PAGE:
Chair of Parliamentary committee asks Teesworks report author to answer questions

The chair of Parliament’s Business and Trade Committee has written to the author of an independent review into governance of the Teesworks project, asking whether she believes the panel had the powers or time to find evidence of corruption.

The letter from Ian Byrne MP was sent to Angie Ridgwell last week, but the committee agreed to publication of the letter today. It asks seven questions to Ms Ridgwell, who chaired an independent panel to investigate allegations of corruption at the regeneration project on the former Redcar steelworks site, along with issues of transparency and governance at Conservative mayor Ben Houchen’s Tees Valley Combined Authority (TVCA).

Published in January after a seven-month investigation, the Tees Valley Review was highly critical, saying decisions made in regards to Teesworks "do not meet standards expected when managing public funds", as well as making a total of 28 recommendations.

Hide Ad
Hide Ad

Secretary of state Michael Gove, who commissioned the report last year, has given Lord Houchen six months to provide an update on the implementation of the recommendations, which the Tees Valley mayor has said he accepts “in full.”

General view of the current main entrance to the TeesworkS.General view of the current main entrance to the TeesworkS.
General view of the current main entrance to the TeesworkS.

Making reference to the report, Mr Byrne’s letter states the panel had “not been able to pursue all lines of evidence,” and asks if Ms Ridgwell would “recommend that other decisions should be reviewed?”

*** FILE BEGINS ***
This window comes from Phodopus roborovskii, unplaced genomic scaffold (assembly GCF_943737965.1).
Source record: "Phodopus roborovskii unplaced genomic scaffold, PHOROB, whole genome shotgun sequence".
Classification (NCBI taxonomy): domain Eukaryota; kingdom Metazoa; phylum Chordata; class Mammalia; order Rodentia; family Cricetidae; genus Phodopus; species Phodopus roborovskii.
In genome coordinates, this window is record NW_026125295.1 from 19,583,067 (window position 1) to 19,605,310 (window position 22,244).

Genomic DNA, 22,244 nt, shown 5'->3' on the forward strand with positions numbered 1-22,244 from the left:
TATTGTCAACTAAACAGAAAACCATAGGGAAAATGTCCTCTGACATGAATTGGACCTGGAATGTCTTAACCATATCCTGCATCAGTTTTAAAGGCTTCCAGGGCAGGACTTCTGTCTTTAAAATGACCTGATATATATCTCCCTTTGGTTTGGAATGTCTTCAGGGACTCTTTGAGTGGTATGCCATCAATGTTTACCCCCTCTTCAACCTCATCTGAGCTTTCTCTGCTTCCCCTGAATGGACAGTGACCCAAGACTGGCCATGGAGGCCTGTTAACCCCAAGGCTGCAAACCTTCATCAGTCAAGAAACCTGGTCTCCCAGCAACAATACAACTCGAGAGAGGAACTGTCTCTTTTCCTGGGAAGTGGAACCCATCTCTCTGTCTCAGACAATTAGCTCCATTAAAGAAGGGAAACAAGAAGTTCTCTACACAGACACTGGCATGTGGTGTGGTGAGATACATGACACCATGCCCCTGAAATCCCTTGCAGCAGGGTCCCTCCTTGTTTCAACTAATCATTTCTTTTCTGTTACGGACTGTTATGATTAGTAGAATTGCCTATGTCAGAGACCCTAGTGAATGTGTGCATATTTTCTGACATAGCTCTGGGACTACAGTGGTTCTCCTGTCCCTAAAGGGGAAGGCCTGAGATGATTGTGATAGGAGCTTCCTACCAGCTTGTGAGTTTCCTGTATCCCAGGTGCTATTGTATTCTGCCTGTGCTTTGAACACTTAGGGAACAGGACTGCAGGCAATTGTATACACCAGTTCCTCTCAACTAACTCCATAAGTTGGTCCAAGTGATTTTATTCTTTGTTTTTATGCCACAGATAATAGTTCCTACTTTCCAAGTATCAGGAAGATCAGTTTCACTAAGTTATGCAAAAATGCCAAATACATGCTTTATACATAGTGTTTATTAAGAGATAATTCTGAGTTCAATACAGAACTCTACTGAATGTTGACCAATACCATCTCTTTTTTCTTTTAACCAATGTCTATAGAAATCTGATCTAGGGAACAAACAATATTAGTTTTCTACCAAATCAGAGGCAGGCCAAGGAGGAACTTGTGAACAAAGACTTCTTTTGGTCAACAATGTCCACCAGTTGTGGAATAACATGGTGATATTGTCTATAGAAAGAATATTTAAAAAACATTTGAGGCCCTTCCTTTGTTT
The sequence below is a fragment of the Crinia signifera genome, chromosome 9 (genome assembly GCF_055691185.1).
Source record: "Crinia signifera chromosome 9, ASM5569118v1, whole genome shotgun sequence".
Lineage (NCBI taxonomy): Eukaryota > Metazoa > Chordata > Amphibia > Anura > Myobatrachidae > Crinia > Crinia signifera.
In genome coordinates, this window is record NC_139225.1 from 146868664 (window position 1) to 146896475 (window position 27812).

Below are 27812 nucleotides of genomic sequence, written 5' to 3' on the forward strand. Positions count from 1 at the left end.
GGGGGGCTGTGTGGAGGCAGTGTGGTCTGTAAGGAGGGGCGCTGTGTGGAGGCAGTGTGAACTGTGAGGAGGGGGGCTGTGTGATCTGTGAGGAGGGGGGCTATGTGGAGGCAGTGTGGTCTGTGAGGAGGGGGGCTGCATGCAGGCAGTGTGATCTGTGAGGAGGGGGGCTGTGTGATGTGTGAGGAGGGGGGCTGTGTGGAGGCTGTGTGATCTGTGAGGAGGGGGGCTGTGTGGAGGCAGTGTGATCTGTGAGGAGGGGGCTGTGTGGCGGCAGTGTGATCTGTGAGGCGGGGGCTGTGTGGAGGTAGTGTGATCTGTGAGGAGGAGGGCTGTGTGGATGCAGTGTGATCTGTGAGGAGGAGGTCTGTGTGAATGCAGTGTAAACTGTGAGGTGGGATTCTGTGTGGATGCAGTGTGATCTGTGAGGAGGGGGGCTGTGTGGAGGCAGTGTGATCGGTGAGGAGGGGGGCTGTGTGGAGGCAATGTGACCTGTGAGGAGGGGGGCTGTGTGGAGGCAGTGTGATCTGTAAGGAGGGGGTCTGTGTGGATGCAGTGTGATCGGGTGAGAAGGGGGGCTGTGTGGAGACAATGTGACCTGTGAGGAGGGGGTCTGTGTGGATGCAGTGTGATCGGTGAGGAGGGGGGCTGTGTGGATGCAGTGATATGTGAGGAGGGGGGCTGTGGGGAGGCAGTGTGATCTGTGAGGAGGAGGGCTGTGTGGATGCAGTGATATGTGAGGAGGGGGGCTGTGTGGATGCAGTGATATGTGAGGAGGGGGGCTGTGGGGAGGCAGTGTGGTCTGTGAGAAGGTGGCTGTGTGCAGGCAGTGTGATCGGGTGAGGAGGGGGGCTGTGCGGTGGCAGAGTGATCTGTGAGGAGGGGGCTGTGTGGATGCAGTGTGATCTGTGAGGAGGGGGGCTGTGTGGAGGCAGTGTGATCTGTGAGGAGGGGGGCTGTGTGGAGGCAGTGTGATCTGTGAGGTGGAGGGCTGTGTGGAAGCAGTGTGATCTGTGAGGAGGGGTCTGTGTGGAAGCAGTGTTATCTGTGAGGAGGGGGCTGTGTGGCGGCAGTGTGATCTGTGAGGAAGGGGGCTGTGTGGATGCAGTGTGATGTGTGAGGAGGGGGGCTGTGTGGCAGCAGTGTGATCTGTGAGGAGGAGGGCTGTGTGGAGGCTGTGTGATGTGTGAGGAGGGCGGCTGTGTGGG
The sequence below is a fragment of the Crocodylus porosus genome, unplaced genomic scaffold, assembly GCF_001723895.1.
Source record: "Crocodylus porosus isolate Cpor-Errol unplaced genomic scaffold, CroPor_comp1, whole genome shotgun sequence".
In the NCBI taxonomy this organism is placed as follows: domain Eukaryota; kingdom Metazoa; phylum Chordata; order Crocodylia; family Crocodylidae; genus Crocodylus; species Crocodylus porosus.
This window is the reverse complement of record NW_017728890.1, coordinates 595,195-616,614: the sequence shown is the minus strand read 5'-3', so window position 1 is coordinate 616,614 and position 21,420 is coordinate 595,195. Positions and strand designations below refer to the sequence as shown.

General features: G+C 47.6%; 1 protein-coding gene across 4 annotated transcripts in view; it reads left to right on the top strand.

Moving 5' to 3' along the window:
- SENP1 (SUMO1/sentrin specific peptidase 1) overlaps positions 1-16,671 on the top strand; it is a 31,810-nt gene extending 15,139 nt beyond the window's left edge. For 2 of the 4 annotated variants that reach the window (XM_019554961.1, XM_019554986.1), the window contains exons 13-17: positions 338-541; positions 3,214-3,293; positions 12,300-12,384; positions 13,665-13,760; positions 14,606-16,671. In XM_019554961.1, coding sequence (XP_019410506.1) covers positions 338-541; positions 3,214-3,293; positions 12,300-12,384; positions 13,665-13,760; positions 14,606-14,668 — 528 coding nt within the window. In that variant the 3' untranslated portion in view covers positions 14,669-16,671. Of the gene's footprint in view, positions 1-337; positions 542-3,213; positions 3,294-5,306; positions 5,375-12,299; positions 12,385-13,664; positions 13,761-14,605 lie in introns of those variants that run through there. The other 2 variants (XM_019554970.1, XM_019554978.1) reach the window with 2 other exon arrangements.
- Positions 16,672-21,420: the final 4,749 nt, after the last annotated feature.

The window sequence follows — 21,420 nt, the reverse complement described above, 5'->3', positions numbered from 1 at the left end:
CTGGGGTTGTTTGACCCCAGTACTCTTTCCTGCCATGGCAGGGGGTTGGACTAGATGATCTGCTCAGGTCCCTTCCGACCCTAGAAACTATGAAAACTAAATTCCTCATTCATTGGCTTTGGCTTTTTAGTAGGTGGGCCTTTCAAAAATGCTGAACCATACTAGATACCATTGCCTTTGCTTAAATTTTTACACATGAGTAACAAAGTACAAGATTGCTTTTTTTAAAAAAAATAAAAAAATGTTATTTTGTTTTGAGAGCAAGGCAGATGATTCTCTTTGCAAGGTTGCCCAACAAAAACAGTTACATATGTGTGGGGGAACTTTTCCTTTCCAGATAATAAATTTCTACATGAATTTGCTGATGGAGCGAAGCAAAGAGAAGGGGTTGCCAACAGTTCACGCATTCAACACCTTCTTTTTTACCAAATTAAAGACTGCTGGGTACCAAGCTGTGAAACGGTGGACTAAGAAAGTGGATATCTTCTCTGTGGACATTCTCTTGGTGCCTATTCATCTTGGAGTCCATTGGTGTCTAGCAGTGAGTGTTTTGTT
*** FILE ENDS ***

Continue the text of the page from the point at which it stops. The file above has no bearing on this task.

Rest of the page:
He also asks whether the panel was able to investigate transactions made between Teesworks Ltd “and related parties, such as family relatives of the joint venture partners.”

Contracts on the site worth millions have been awarded to companies run by relatives of joint venture partners Chris Musgrave and Martin Corney. Messrs Musgrave and Corney were given 90 per cent of Teesworks Ltd, a company which was initially a 50-50 partnership between themselves and the public body, South Tees Development Corporation. The share transfer sparked allegations of corruption, however the investigation said it found “no evidence” of corruption or illegality.

Hide Ad
Hide Ad

Mr Byrne’s letter concludes by asking whether Ms Ridgwell believes her panel “had the competence, powers and time to secure evidence of and evaluate any potential evidence of illegality or corruption?”, and gives her until April 2 to respond.

Comment Guidelines

National World encourages reader discussion on our stories. User feedback, insights and back-and-forth exchanges add a rich layer of context to reporting. Please review our Community Guidelines before commenting.